top of page
Men in Suits
  • Directors' Institute

EU Legislators Increase Emissions Reduction Requirements for the Road

Updated: Dec 21, 2022

Agriculture, and Building Sectors to 40% by 2030


The European Parliament and the European Council announced their approval of legislation mandating tougher emission reductions by member states in a number of industries.



The sectors included by the new accord account for sixty percent of total EU emissions. These sectors include road and domestic sea transport, buildings, agriculture, waste, and small industries. The recommendations aim to cut greenhouse gas (GHG) emissions in these sectors by 40 percent by 2030, an increase from the EU's current reduction target of 29 percent.


Executive Vice President of the European Green Deal, Frans Timmermans, stated:


"Achieving a green and healthy future for all will need significant effort from every sector and nation. Our agreement today clarifies the commitment required by each Member State and ensures cohesion in Europe's pursuit of its climate goals."


The additional 40% goal was initially proposed as part of the European Commission's "Fit for 55" plan, the EU initiative to reduce greenhouse gas (GHG) emissions by 55% by 2030, relative to 1990 levels.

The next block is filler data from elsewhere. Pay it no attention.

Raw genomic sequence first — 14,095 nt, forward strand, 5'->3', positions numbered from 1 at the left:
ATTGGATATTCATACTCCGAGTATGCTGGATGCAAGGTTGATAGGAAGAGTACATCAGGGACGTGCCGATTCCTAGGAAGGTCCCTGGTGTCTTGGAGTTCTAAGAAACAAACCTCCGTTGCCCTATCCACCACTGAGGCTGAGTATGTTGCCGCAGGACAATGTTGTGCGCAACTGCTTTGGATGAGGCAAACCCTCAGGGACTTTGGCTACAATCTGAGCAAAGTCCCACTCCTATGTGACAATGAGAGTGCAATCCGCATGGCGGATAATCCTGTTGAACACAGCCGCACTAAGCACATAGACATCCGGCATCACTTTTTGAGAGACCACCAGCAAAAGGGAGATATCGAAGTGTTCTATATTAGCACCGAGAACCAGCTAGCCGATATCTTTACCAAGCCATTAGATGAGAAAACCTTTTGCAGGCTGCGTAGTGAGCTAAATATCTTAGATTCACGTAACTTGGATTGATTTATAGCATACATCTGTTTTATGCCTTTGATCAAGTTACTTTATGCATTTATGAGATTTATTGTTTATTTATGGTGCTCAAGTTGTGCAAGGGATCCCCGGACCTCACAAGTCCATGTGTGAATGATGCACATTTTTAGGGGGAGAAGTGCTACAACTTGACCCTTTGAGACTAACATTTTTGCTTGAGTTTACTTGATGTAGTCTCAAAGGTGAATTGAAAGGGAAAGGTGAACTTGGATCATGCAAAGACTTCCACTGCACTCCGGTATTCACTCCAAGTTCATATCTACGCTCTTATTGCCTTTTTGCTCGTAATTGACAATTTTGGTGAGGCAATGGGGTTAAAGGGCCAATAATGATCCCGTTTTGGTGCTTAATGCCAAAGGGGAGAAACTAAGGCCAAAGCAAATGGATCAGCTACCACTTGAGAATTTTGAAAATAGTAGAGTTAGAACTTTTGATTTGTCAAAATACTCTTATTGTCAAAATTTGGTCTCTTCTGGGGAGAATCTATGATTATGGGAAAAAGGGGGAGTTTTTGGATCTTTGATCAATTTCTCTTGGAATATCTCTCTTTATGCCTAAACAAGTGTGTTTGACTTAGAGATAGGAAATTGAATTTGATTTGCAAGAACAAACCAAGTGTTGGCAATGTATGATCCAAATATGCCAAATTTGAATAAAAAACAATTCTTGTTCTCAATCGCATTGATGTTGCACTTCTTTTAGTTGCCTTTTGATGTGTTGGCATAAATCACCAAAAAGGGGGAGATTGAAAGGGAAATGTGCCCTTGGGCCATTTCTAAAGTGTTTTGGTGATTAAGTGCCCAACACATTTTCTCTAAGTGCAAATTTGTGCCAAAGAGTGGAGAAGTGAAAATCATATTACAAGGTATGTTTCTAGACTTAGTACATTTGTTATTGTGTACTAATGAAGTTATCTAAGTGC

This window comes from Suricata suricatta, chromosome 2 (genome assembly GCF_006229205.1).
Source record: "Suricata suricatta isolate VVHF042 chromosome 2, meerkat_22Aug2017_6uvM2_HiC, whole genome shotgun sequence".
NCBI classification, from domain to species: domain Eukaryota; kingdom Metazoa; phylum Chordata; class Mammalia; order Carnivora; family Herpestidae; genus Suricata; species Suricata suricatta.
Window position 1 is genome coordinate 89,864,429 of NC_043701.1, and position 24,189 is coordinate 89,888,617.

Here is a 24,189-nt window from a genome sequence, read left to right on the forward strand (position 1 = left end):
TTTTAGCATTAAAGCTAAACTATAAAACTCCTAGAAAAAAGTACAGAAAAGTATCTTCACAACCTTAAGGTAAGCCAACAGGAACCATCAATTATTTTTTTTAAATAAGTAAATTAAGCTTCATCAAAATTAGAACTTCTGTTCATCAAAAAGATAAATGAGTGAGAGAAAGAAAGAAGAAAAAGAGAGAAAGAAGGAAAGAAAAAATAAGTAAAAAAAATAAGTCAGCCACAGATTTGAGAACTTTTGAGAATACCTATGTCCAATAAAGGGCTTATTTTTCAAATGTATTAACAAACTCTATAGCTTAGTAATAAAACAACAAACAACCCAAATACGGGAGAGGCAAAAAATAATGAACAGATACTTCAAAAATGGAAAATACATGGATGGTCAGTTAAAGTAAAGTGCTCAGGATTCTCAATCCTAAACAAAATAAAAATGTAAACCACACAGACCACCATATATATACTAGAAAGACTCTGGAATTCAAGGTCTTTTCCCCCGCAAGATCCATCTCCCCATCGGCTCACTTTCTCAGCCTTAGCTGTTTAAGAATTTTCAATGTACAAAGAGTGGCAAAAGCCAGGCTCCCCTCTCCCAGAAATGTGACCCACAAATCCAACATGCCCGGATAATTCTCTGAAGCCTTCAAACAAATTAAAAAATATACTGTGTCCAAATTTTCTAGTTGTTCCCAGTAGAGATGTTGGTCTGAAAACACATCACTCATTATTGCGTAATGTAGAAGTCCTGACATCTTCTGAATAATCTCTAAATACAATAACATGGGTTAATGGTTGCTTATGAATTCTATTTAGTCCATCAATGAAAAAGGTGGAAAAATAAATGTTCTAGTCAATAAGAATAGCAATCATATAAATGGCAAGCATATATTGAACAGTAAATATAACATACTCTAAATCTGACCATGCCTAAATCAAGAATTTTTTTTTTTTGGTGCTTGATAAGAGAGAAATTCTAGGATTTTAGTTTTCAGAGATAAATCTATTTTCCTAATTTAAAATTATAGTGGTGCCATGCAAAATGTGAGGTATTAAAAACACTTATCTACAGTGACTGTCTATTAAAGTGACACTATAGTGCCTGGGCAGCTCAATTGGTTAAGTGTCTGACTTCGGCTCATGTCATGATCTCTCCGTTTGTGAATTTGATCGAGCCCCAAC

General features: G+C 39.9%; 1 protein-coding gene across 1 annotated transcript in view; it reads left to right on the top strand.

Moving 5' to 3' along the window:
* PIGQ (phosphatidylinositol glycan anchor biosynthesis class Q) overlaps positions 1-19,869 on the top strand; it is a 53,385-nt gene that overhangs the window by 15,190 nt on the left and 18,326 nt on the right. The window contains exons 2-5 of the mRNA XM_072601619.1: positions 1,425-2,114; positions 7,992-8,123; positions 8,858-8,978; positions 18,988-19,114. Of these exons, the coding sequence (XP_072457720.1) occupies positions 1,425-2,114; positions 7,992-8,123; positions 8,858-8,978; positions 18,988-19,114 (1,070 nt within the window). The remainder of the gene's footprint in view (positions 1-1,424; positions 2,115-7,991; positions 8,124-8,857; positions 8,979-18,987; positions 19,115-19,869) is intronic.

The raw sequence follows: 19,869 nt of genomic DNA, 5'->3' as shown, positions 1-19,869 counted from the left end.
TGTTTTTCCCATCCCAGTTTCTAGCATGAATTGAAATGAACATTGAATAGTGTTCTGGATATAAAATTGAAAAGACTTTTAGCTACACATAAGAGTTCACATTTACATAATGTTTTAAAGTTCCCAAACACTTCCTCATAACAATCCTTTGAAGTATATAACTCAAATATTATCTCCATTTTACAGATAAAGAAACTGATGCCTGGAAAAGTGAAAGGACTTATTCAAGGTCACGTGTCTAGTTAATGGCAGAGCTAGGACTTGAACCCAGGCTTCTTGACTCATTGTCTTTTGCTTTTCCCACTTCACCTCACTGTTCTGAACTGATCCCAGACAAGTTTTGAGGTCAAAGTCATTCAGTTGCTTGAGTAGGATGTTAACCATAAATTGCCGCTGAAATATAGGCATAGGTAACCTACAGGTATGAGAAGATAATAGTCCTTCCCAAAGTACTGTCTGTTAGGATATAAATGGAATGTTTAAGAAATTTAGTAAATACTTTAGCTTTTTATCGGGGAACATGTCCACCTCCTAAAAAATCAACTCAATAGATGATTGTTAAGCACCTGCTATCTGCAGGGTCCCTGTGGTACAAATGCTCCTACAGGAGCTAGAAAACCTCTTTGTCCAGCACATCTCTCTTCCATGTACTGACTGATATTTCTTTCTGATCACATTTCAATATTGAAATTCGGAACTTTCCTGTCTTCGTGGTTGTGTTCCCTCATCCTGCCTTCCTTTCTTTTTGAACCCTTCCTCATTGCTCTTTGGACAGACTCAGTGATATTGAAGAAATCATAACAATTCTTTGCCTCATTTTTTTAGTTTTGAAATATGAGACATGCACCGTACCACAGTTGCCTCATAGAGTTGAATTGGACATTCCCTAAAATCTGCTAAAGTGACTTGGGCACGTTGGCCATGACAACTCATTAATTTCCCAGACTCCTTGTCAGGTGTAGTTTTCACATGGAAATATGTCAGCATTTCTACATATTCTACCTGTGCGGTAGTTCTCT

While the agreement maintains the enhanced national targets established by the European Commission for each member state (see the table below for national targets), it modifies the way in which member states might use existing "flexibilities" to accomplish their targets.


Member states have the ability to bank and borrow emission reductions between years, as well as trade emission reduction allocations with other members. For instance, between 2022 and 2029, if member states exceed their emissions reductions requirements, they will be permitted to bank up to 25% of their annual emission allocations for use in subsequent years, or if their emissions exceed the annual limit, they will be permitted to borrow allocations from subsequent years, up to 7.5% of allocations until 2025, and up to 5% from 2026 to 2030.


With the approval of both the Parliament and the Council, the plan will now be formally adopted. The agreement is a key step toward the conclusion of the Fit for 55 negotiations, coming just after the first major part of the strategy reached an agreement last month, mandating that all new cars and vans registered in the EU by 2035 must be zero-emission vehicles.


The Czech environment minister, Marian Jureka, stated:


"I am pleased that we were able to reach a quick consensus on this proposal just in time for COP 27. This will allow the EU to demonstrate to the world that it intends to reduce emissions in accordance with its commitments under the Paris Agreement to maintain safe levels of global warming. Our obligation is to maintain the earth for future generations."


12 views0 comments
bottom of page